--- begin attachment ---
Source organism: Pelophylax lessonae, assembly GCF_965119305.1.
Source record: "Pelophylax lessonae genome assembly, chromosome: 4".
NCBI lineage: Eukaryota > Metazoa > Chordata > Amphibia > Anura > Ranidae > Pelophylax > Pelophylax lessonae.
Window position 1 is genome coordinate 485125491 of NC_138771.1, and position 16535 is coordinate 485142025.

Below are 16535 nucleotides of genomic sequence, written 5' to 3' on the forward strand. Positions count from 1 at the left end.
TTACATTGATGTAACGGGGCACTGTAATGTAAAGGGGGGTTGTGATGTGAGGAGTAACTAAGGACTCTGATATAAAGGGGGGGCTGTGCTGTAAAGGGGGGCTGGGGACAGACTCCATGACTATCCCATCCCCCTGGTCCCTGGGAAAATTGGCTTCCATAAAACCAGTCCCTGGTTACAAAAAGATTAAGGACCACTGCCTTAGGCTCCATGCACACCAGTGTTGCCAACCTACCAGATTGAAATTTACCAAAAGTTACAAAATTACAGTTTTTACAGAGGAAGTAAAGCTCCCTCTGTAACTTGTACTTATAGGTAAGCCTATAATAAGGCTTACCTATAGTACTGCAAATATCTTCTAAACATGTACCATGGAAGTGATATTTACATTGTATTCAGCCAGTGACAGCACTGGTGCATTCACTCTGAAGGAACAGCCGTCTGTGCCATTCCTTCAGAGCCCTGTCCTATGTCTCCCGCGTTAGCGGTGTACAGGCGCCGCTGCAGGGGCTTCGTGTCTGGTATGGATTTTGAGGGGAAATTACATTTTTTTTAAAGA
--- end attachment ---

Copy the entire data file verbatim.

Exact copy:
Source organism: Pelophylax lessonae, assembly GCF_965119305.1.
Source record: "Pelophylax lessonae genome assembly, chromosome: 4".
NCBI lineage: Eukaryota > Metazoa > Chordata > Amphibia > Anura > Ranidae > Pelophylax > Pelophylax lessonae.
Window position 1 is genome coordinate 485125491 of NC_138771.1, and position 16535 is coordinate 485142025.

Below are 16535 nucleotides of genomic sequence, written 5' to 3' on the forward strand. Positions count from 1 at the left end.
TTACATTGATGTAACGGGGCACTGTAATGTAAAGGGGGGTTGTGATGTGAGGAGTAACTAAGGACTCTGATATAAAGGGGGGGCTGTGCTGTAAAGGGGGGCTGGGGACAGACTCCATGACTATCCCATCCCCCTGGTCCCTGGGAAAATTGGCTTCCATAAAACCAGTCCCTGGTTACAAAAAGATTAAGGACCACTGCCTTAGGCTCCATGCACACCAGTGTTGCCAACCTACCAGATTGAAATTTACCAAAAGTTACAAAATTACAGTTTTTACAGAGGAAGTAAAGCTCCCTCTGTAACTTGTACTTATAGGTAAGCCTATAATAAGGCTTACCTATAGTACTGCAAATATCTTCTAAACATGTACCATGGAAGTGATATTTACATTGTATTCAGCCAGTGACAGCACTGGTGCATTCACTCTGAAGGAACAGCCGTCTGTGCCATTCCTTCAGAGCCCTGTCCTATGTCTCCCGCGTTAGCGGTGTACAGGCGCCGCTGCAGGGGCTTCGTGTCTGGTATGGATTTTGAGGGGAAATTACATTTTTTTTAAAGA